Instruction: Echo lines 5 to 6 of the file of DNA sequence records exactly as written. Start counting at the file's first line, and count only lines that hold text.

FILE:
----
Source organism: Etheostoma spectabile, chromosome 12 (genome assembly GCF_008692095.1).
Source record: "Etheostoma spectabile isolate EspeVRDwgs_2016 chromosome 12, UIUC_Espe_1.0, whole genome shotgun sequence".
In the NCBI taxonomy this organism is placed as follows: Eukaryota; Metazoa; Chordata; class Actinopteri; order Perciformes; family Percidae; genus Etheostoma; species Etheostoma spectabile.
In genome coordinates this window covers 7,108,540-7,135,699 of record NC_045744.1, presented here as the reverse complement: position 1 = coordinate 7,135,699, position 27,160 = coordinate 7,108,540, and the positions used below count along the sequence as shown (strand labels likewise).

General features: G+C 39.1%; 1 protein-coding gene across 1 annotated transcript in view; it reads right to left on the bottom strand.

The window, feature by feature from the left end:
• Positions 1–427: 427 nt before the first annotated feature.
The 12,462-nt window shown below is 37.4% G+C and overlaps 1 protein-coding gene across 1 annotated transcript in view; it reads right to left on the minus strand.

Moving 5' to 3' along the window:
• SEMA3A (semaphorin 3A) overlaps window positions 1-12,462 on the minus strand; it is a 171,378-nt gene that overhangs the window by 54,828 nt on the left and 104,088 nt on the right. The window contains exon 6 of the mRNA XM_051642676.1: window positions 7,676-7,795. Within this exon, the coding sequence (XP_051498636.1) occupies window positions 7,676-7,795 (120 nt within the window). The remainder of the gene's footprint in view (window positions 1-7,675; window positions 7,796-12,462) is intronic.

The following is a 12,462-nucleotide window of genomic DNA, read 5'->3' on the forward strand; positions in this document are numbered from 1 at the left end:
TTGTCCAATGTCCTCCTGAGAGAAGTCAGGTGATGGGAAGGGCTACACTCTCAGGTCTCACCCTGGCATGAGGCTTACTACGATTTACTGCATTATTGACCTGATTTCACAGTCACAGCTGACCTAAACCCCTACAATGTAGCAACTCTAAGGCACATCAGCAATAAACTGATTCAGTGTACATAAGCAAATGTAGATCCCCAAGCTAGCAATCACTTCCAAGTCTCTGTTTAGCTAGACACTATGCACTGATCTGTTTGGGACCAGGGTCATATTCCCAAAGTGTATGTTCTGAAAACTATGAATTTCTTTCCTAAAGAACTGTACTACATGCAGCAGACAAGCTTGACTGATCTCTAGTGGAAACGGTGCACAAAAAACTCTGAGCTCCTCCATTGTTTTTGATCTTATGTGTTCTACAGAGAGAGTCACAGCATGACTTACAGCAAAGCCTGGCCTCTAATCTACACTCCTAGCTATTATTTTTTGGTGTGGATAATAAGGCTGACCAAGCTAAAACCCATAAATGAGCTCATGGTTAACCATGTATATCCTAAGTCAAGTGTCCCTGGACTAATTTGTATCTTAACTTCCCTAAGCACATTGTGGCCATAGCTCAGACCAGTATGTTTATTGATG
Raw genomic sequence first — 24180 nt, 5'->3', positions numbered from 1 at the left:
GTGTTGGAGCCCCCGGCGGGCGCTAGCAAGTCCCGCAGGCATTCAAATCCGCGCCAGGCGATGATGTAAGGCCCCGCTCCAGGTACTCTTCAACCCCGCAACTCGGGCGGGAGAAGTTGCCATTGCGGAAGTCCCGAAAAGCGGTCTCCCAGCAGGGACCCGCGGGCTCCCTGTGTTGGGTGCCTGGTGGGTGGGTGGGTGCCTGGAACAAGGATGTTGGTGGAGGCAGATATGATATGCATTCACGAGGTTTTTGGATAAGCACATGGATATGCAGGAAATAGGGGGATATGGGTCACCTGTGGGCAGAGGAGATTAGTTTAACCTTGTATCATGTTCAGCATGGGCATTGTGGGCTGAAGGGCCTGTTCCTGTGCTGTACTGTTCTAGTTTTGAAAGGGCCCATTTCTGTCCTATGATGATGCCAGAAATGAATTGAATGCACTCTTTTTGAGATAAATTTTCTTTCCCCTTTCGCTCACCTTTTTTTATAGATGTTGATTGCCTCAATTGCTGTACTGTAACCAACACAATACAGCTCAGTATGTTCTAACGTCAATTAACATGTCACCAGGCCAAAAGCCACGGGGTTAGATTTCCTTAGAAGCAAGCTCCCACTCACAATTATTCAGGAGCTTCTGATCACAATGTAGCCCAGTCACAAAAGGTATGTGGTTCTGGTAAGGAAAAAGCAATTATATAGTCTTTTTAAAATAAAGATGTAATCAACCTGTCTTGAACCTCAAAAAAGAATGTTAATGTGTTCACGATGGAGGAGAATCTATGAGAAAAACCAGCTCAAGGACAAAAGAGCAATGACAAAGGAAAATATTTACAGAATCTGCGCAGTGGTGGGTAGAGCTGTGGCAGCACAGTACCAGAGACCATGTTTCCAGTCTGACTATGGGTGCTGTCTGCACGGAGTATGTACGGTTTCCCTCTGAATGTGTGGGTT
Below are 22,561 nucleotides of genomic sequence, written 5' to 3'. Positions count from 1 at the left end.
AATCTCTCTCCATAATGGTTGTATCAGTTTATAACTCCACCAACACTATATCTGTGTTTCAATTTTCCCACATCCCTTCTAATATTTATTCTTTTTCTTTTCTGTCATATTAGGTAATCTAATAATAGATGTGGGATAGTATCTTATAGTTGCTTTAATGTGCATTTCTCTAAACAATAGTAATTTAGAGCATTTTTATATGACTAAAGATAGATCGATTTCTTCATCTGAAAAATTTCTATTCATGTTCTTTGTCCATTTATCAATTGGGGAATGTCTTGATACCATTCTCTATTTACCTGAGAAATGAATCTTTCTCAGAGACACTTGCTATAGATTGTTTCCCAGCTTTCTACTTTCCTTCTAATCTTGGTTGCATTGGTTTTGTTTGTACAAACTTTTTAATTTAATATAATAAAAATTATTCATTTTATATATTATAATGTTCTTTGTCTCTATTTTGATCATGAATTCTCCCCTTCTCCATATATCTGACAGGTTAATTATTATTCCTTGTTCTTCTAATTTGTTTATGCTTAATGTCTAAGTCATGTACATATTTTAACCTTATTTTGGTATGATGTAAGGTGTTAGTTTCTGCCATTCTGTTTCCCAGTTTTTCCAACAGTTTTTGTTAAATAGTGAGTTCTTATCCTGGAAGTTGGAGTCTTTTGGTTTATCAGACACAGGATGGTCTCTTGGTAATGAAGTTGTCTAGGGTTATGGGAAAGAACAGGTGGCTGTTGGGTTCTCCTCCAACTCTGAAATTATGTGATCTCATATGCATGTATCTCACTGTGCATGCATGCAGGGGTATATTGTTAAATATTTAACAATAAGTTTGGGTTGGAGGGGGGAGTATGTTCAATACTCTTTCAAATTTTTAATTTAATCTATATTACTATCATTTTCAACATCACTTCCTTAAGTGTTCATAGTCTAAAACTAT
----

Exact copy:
General features: G+C 39.1%; 1 protein-coding gene across 1 annotated transcript in view; it reads right to left on the bottom strand.

The window, feature by feature from the left end: